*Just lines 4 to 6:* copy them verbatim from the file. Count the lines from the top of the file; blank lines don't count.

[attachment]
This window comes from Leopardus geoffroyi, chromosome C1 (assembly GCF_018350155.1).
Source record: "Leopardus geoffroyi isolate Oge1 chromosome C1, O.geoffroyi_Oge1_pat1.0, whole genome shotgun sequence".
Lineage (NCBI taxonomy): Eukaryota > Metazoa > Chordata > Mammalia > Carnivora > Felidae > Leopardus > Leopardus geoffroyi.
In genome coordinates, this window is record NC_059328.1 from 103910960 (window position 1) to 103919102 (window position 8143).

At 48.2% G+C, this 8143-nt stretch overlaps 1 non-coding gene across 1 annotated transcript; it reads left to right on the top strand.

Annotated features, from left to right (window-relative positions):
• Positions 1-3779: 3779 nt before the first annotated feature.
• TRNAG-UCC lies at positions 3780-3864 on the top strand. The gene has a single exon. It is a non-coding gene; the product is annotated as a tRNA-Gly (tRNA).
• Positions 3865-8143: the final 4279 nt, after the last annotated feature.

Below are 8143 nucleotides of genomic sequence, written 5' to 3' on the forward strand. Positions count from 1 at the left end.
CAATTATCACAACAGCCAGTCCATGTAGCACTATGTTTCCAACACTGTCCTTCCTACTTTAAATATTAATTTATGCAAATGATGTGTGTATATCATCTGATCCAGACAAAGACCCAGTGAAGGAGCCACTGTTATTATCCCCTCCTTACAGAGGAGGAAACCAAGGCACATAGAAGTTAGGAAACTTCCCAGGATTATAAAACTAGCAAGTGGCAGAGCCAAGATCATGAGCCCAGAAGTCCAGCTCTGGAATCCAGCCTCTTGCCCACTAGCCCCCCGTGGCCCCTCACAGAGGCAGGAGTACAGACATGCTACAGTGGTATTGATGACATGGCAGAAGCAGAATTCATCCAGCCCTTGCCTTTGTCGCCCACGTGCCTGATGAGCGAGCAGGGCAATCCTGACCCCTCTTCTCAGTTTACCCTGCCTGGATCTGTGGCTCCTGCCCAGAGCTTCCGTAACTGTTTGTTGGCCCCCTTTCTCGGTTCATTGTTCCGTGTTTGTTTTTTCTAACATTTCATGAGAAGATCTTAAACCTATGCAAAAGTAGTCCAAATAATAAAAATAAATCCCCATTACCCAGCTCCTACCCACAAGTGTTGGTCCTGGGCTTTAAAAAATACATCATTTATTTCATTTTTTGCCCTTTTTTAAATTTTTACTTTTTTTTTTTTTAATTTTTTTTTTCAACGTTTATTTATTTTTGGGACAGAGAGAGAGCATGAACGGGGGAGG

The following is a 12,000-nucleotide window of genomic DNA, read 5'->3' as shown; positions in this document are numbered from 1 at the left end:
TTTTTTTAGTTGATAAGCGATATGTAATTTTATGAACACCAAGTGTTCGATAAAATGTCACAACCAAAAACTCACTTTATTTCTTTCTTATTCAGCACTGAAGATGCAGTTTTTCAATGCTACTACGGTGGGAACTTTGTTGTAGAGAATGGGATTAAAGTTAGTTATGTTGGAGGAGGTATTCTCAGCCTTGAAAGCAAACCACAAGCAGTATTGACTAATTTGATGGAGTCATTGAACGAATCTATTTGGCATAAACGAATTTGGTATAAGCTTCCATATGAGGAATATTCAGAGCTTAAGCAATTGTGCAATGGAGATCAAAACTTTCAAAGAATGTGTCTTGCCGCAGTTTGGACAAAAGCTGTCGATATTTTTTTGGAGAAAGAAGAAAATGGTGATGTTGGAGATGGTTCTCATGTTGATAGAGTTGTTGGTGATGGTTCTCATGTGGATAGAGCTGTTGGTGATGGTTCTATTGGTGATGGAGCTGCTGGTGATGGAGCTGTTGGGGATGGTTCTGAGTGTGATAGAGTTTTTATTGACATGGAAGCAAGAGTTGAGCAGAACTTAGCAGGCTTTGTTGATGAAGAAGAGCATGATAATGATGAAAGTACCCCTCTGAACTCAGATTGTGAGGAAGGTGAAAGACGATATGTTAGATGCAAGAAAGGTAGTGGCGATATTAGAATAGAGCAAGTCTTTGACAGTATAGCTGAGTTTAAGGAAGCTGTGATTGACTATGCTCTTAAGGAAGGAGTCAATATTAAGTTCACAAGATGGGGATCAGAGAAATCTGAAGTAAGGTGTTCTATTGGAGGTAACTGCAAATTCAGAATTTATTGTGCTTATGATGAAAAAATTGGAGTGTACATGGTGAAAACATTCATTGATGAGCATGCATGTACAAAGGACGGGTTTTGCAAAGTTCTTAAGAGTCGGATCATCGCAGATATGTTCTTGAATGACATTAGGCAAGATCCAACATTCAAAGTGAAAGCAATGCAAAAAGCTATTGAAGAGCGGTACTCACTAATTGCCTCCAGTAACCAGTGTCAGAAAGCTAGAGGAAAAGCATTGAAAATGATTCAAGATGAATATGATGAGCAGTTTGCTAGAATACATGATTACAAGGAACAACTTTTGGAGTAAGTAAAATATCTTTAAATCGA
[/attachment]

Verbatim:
In genome coordinates, this window is record NC_059328.1 from 103910960 (window position 1) to 103919102 (window position 8143).

At 48.2% G+C, this 8143-nt stretch overlaps 1 non-coding gene across 1 annotated transcript; it reads left to right on the top strand.

Annotated features, from left to right (window-relative positions):